Monday, February 04, 2013
War is always sexualized, one way or another, but the Indian wars of the 19th century were intensely and explicitly focused on sex, women and children. The accounts of what was done by uniformed cavalry and free-lance white avengers include rape, infanticide, and ingenious violence like pounding vaginas full of sand. They sound like contemporary atrocities in Africa. This was seen as retribution for attacks on whites which often included the capture and enslavement of children and women, so terrifying that women were given guns with instructions to kill themselves rather than to allow capture.
“The Searchers” shows the effect of belief in this heinous fate on John Wayne, who is convinced that the recapture of a young female relative will be the equivalent of rescuing her from Hell. In reality raising consciousness took several rebellious recaptured people, desperate to return to what they now considered “their People”. This was also the time period in which the conviction that unfamiliar humans were not just enemies, but also varmints to be eliminated the same as wolves and coyotes, was being broken up by Darwin and nascent anthropology. A benighted general, justifying the killing of babies, famously remarked, “Nits make lice,” thus providing AIM with one of its most inflammatory quotes.
This attitude was countered by the Catholic church which had done enough missionary work to realize that all humans had “souls” and therefore should be converted rather than slaughtered. Of course, once they were converted, their lives were meant to be “useful” to white people, not self-determined. I don’t know much about “Progressivism” but it seems to me subtly connected to Protestant Calvinist values, which could be twisted into forced improvement, and the displacement of government obligations (conflated with “Christian virtue”) onto denominations on grounds that they would be virtuous (as well as providing funds). So -- in the usual effort to get rid of costly treaty requirements and to counter howls about the corrupt Indian agents -- the Blackfeet were assigned to the Methodist denomination, despite the Catholics having been on the ground and working hard for many decades. Not only did this set up rivalries that wasted a lot of energy, it drove yet another schism into a tribe already divided in several ways, not least by the “Medicine Line” of the border with Canada which sliced off the Piegan group from the others. Even today the shadows of sexualized violence and religious schism persist. Celibacy is easily seen as either a sign of deviance or power, Methodists can be considered intruders (a venue for dissenters from the Catholics and for white or assimilated people), while the Pentecostals find quiet niches of their own.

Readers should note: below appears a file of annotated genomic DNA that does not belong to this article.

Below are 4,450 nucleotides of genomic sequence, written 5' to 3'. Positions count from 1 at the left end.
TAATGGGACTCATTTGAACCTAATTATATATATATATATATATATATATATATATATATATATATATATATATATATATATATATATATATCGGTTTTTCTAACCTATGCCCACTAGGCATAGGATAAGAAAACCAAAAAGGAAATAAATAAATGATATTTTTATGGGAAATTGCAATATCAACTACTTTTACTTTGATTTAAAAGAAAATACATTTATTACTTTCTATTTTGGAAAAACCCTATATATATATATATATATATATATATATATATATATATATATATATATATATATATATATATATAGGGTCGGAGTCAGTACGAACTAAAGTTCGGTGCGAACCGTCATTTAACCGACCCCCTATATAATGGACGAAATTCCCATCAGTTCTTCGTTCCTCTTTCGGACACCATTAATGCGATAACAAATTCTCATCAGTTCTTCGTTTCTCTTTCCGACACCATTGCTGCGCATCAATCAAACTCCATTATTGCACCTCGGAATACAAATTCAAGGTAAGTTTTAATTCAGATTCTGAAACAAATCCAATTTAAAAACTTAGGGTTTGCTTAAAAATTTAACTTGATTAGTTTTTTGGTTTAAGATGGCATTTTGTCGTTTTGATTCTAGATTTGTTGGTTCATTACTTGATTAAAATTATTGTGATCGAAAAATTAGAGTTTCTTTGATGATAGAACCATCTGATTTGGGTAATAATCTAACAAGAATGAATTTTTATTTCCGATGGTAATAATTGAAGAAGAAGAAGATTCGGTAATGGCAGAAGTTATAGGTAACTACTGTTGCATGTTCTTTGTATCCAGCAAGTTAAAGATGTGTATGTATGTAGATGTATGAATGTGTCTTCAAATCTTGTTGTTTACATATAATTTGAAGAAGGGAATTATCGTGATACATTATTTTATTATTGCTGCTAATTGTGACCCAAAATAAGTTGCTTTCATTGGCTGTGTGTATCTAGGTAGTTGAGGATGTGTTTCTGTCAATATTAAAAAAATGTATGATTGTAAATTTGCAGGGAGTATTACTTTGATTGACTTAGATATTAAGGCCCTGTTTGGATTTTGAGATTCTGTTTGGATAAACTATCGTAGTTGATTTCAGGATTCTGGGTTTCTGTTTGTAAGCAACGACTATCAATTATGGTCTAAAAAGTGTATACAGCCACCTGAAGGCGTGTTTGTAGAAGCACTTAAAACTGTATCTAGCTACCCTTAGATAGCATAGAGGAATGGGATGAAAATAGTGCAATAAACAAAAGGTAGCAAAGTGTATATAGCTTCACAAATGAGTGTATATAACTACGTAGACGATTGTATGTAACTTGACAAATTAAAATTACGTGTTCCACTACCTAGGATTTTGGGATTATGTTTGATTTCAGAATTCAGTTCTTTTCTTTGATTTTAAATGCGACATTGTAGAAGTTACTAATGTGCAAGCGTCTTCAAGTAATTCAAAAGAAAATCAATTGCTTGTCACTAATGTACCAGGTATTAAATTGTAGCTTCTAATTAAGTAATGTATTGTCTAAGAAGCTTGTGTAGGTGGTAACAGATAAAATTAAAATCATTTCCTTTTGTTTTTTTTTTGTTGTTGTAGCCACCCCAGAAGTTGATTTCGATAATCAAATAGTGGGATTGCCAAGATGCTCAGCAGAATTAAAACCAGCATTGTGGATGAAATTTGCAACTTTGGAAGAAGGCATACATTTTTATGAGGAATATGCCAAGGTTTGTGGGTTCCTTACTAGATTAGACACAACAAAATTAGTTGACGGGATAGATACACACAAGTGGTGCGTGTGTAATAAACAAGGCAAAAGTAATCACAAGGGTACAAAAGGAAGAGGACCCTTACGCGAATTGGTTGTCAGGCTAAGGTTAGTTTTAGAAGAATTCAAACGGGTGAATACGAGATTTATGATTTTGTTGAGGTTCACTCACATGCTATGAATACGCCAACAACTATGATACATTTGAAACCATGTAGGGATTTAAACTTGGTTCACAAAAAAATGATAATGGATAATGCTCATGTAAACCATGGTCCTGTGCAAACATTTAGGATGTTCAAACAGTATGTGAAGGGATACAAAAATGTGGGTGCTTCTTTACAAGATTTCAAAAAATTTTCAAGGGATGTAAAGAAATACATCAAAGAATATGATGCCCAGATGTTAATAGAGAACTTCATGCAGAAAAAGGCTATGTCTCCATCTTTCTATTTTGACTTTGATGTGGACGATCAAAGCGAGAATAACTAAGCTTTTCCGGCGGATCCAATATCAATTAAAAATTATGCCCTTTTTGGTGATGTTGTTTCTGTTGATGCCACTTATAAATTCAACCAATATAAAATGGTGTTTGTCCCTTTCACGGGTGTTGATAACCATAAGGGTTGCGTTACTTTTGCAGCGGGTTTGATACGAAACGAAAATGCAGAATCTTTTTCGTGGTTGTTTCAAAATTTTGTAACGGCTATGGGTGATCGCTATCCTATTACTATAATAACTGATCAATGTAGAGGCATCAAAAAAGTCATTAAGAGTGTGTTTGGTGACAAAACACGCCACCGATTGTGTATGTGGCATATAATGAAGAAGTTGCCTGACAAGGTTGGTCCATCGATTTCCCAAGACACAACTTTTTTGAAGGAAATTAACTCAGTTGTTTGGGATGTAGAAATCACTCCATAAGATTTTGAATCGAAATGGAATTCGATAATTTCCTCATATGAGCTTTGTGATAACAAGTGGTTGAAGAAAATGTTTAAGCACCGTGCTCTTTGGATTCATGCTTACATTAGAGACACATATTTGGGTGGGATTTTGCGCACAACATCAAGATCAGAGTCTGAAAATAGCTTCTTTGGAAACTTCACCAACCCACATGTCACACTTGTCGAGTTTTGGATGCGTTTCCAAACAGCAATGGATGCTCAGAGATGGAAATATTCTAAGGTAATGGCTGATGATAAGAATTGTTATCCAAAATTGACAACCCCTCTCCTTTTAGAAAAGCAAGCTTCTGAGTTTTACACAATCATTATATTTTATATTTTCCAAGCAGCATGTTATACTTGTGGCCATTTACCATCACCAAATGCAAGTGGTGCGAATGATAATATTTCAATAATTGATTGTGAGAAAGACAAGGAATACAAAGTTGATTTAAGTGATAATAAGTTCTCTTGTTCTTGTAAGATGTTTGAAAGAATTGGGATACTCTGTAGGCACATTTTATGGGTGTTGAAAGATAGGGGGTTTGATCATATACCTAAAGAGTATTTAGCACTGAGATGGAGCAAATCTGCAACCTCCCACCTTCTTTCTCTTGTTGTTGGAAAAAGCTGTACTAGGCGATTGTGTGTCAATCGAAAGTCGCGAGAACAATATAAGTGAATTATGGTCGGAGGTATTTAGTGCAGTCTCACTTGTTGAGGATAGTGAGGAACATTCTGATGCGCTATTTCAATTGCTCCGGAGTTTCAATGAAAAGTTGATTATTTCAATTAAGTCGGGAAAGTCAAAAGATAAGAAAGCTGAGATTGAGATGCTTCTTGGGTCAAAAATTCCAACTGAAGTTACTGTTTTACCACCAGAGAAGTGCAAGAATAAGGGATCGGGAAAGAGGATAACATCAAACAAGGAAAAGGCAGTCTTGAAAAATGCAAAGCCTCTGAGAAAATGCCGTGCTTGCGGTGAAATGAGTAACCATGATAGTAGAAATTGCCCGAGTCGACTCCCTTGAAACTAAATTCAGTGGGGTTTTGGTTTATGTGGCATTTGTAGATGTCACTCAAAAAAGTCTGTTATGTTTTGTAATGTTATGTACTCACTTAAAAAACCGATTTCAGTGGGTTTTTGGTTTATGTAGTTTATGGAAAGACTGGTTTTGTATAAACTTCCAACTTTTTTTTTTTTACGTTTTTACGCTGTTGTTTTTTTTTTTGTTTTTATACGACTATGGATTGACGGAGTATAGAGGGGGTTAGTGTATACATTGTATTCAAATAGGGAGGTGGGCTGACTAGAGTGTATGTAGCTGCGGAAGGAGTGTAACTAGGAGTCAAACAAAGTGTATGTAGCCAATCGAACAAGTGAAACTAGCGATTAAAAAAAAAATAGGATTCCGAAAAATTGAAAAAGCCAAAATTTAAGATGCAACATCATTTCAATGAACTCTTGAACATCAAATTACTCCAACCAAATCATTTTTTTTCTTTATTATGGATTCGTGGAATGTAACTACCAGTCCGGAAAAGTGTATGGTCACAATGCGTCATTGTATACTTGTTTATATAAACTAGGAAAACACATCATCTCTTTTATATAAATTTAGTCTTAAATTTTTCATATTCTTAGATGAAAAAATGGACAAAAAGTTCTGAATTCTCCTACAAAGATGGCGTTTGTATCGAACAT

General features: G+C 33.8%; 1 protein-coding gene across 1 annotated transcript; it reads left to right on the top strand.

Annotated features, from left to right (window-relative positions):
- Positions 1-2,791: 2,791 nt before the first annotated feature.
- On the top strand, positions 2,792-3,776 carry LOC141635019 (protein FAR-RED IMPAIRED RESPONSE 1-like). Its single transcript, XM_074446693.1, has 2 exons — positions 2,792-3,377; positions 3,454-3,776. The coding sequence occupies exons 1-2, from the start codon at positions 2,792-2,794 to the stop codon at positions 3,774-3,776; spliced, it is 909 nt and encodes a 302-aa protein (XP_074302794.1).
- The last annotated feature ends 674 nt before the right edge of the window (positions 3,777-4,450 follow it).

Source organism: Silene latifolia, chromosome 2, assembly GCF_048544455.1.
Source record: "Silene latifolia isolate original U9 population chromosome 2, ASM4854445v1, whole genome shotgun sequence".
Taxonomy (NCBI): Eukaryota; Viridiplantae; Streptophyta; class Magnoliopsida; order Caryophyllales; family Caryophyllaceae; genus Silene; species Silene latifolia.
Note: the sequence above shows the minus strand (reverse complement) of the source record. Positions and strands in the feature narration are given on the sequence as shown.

Closely interwoven with religion, sex, and babies is alcohol and drugs. Diminished self-control, confused morality and notions of salvation by “falling in love,” are at the root of much of the rez disorder and economic failure. I could give a lot of examples except that it would mean breaking confidence. Keeping and trading secrets is also a way for the serpent of dysfunction to bite its own tail, keeping the pattern alive. No one is supposedly allowed to talk about such things, partly because this was learned from early mission prudery and partly because disclosure seems to be a white interest, mixing therapy with anthropology and the keeping of secret files (FBI). It never seems to get through to outsiders that it’s DANGEROUS for locals to tell them anything. Then the issues are confused again because those outsiders, especially misfits, come in with romantic notions of how they can be “adopted” without realizing that might only expose them to the usual bad behavior of poverty-stricken people. Since the Sixties and Seventies -- maybe since the beginning -- so many of the outsiders are running away from issues of their own. Even the grownup “mission” groups who come from Iowa for the summer to upgrade buildings and teach little kids never really make contact. They are tourists.